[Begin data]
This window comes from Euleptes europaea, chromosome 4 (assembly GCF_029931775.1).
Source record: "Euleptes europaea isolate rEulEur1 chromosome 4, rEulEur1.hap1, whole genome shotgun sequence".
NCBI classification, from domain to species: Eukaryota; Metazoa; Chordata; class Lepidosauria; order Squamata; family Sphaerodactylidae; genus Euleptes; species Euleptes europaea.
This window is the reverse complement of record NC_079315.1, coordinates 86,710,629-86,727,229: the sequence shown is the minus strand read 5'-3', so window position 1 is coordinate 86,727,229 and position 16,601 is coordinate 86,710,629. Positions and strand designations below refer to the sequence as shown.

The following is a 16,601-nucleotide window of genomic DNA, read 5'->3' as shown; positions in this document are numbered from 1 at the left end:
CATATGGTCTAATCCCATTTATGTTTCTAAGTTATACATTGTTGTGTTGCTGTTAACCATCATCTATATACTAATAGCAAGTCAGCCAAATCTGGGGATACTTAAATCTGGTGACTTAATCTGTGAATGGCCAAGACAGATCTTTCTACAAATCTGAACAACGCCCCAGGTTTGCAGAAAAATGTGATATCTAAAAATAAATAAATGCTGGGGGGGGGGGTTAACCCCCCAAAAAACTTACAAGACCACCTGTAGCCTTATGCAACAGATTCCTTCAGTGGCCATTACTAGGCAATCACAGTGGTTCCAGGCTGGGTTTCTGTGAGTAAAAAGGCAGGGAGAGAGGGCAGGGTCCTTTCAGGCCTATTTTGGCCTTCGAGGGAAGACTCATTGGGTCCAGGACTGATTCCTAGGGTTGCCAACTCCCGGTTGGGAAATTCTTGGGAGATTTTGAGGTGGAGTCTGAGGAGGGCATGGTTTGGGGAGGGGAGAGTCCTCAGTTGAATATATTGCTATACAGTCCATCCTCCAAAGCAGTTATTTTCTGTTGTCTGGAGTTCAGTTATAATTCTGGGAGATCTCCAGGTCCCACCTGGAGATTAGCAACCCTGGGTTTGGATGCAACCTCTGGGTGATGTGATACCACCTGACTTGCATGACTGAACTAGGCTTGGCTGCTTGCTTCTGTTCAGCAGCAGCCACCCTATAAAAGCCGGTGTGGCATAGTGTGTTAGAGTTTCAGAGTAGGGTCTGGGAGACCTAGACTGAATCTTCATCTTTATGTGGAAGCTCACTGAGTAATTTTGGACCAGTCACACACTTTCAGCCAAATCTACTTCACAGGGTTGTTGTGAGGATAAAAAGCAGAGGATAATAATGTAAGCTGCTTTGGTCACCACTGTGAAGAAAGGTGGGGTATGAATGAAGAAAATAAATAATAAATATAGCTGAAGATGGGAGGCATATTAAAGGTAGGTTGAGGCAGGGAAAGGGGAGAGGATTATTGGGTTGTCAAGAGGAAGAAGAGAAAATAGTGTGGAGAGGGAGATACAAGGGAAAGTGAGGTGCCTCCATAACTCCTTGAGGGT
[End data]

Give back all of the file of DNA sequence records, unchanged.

This window comes from Euleptes europaea, chromosome 4 (assembly GCF_029931775.1).
Source record: "Euleptes europaea isolate rEulEur1 chromosome 4, rEulEur1.hap1, whole genome shotgun sequence".
NCBI classification, from domain to species: Eukaryota; Metazoa; Chordata; class Lepidosauria; order Squamata; family Sphaerodactylidae; genus Euleptes; species Euleptes europaea.
This window is the reverse complement of record NC_079315.1, coordinates 86,710,629-86,727,229: the sequence shown is the minus strand read 5'-3', so window position 1 is coordinate 86,727,229 and position 16,601 is coordinate 86,710,629. Positions and strand designations below refer to the sequence as shown.

The following is a 16,601-nucleotide window of genomic DNA, read 5'->3' as shown; positions in this document are numbered from 1 at the left end:
CATATGGTCTAATCCCATTTATGTTTCTAAGTTATACATTGTTGTGTTGCTGTTAACCATCATCTATATACTAATAGCAAGTCAGCCAAATCTGGGGATACTTAAATCTGGTGACTTAATCTGTGAATGGCCAAGACAGATCTTTCTACAAATCTGAACAACGCCCCAGGTTTGCAGAAAAATGTGATATCTAAAAATAAATAAATGCTGGGGGGGGGGGTTAACCCCCCAAAAAACTTACAAGACCACCTGTAGCCTTATGCAACAGATTCCTTCAGTGGCCATTACTAGGCAATCACAGTGGTTCCAGGCTGGGTTTCTGTGAGTAAAAAGGCAGGGAGAGAGGGCAGGGTCCTTTCAGGCCTATTTTGGCCTTCGAGGGAAGACTCATTGGGTCCAGGACTGATTCCTAGGGTTGCCAACTCCCGGTTGGGAAATTCTTGGGAGATTTTGAGGTGGAGTCTGAGGAGGGCATGGTTTGGGGAGGGGAGAGTCCTCAGTTGAATATATTGCTATACAGTCCATCCTCCAAAGCAGTTATTTTCTGTTGTCTGGAGTTCAGTTATAATTCTGGGAGATCTCCAGGTCCCACCTGGAGATTAGCAACCCTGGGTTTGGATGCAACCTCTGGGTGATGTGATACCACCTGACTTGCATGACTGAACTAGGCTTGGCTGCTTGCTTCTGTTCAGCAGCAGCCACCCTATAAAAGCCGGTGTGGCATAGTGTGTTAGAGTTTCAGAGTAGGGTCTGGGAGACCTAGACTGAATCTTCATCTTTATGTGGAAGCTCACTGAGTAATTTTGGACCAGTCACACACTTTCAGCCAAATCTACTTCACAGGGTTGTTGTGAGGATAAAAAGCAGAGGATAATAATGTAAGCTGCTTTGGTCACCACTGTGAAGAAAGGTGGGGTATGAATGAAGAAAATAAATAATAAATATAGCTGAAGATGGGAGGCATATTAAAGGTAGGTTGAGGCAGGGAAAGGGGAGAGGATTATTGGGTTGTCAAGAGGAAGAAGAGAAAATAGTGTGGAGAGGGAGATACAAGGGAAAGTGAGGTGCCTCCATAACTCCTTGAGGGT